In the early morning at a small Chongqing city inn, some lodgers already get washed for their day's outing. In room 608, Liu Ximei, an elderly woman from northern Hebei Province traveling all the way to the southwestern city, sits next to the bed, picks up her mobile phone and dials a series of numbers starting with 158, just as she did over the past month. The call gets through, but nobody answers.
At a small Chongqing city inn, Liu Ximei shows a plastic bag that contains others' leftovers she has eaten in recent days. [Photo: Chongqing Morning Paper]
Liu tried to persuade her son to take a job at a state-owned enterprise in their hometown, but the 27-year-old young man, hoping to live life his own way, refused and stayed in Chongqing after graduation, which sparked a three-year fight between them.
According to the mother, a job with a state-owned enterprise offers a guarantee for a steady and better life in the future. Liu has 3 kids and her second son, born in 1985, is her favorite.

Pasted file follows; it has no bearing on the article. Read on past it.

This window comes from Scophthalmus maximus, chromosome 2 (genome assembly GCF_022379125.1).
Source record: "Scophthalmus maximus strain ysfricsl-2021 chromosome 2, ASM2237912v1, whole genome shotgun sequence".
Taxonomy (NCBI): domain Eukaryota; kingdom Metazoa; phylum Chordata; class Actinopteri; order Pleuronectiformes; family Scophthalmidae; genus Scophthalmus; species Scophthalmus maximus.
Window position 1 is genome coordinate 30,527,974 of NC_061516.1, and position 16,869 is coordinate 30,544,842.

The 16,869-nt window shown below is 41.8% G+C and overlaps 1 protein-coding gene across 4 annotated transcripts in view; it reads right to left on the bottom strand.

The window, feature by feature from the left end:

"From childhood on, he did so well in school that he was admitted to a key university in Chongqing at the age of 18," Liu said beaming with pride.
In the same year Ran started his college life, his elder brother graduated from a college and entered the Hebei-based branch of the China Railway 22nd Construction Bureau Co., a state-owned enterprise where their father works.
Liu was happy with the eldest son's job and was confident that "there will be no problem for a key university graduate with a good major, like her clever younger son, to find a job in a state-owned enterprise."
It was always her and her husband's hope for the three kids to get a secure job with a state-owned enterprise.
Things took an unexpected turn however, when that hope triggered an "irreconcilable" conflict between her and the younger son, the mother said.
In 2009, Ran started job hunting after graduation, when his mobile phone became a hotline for his parents. "We exhorted him to find a secure regular job more than one time," Liu said. "Their father's company admits kids of its employees but the quota had run out by then."
Since then, Ran has objected to his parents' job hunting wishes. After repeated consultations with other family members, he chose to stay in his university city, where he got an offer from a local business company.